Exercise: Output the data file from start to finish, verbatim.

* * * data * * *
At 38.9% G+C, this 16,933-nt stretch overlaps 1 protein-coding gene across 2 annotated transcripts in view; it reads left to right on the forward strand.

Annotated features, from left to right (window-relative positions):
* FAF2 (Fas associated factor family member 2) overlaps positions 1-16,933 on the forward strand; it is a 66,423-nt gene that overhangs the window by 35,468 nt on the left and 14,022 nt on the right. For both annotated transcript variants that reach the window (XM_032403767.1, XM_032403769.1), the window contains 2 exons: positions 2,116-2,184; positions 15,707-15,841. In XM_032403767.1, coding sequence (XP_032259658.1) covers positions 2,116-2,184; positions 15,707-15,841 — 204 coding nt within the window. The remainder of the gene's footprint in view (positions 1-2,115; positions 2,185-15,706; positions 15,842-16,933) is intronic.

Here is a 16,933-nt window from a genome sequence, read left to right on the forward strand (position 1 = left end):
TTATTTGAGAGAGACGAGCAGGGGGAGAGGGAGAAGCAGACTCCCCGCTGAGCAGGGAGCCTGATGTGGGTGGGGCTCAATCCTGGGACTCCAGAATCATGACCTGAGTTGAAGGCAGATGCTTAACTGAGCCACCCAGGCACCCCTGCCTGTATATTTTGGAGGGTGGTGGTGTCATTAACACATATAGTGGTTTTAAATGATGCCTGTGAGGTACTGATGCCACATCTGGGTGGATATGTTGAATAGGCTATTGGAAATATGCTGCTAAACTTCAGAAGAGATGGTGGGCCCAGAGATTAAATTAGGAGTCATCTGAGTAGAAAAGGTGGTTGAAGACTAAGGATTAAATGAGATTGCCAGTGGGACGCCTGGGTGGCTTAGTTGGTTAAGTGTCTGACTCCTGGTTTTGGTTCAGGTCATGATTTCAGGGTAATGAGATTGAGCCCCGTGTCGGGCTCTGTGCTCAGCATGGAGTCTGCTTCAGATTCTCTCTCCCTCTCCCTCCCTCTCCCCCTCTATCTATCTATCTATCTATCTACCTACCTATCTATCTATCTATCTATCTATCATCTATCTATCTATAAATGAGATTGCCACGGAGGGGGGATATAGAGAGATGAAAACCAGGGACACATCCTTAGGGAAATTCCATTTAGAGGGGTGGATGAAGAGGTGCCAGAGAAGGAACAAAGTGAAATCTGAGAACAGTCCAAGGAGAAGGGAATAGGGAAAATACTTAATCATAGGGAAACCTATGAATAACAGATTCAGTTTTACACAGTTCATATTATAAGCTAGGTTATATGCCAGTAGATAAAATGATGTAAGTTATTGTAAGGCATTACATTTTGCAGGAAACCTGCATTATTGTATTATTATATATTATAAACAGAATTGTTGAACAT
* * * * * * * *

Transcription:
At 38.9% G+C, this 16,933-nt stretch overlaps 1 protein-coding gene across 2 annotated transcripts in view; it reads left to right on the forward strand.

Annotated features, from left to right (window-relative positions):
* FAF2 (Fas associated factor family member 2) overlaps positions 1-16,933 on the forward strand; it is a 66,423-nt gene that overhangs the window by 35,468 nt on the left and 14,022 nt on the right. For both annotated transcript variants that reach the window (XM_032403767.1, XM_032403769.1), the window contains 2 exons: positions 2,116-2,184; positions 15,707-15,841. In XM_032403767.1, coding sequence (XP_032259658.1) covers positions 2,116-2,184; positions 15,707-15,841 — 204 coding nt within the window. The remainder of the gene's footprint in view (positions 1-2,115; positions 2,185-15,706; positions 15,842-16,933) is intronic.

Here is a 16,933-nt window from a genome sequence, read left to right on the forward strand (position 1 = left end):
TTATTTGAGAGAGACGAGCAGGGGGAGAGGGAGAAGCAGACTCCCCGCTGAGCAGGGAGCCTGATGTGGGTGGGGCTCAATCCTGGGACTCCAGAATCATGACCTGAGTTGAAGGCAGATGCTTAACTGAGCCACCCAGGCACCCCTGCCTGTATATTTTGGAGGGTGGTGGTGTCATTAACACATATAGTGGTTTTAAATGATGCCTGTGAGGTACTGATGCCACATCTGGGTGGATATGTTGAATAGGCTATTGGAAATATGCTGCTAAACTTCAGAAGAGATGGTGGGCCCAGAGATTAAATTAGGAGTCATCTGAGTAGAAAAGGTGGTTGAAGACTAAGGATTAAATGAGATTGCCAGTGGGACGCCTGGGTGGCTTAGTTGGTTAAGTGTCTGACTCCTGGTTTTGGTTCAGGTCATGATTTCAGGGTAATGAGATTGAGCCCCGTGTCGGGCTCTGTGCTCAGCATGGAGTCTGCTTCAGATTCTCTCTCCCTCTCCCTCCCTCTCCCCCTCTATCTATCTATCTATCTATCTACCTACCTATCTATCTATCTATCTATCTATCATCTATCTATCTATAAATGAGATTGCCACGGAGGGGGGATATAGAGAGATGAAAACCAGGGACACATCCTTAGGGAAATTCCATTTAGAGGGGTGGATGAAGAGGTGCCAGAGAAGGAACAAAGTGAAATCTGAGAACAGTCCAAGGAGAAGGGAATAGGGAAAATACTTAATCATAGGGAAACCTATGAATAACAGATTCAGTTTTACACAGTTCATATTATAAGCTAGGTTATATGCCAGTAGATAAAATGATGTAAGTTATTGTAAGGCATTACATTTTGCAGGAAACCTGCATTATTGTATTATTATATATTATAAACAGAATTGTTGAACAT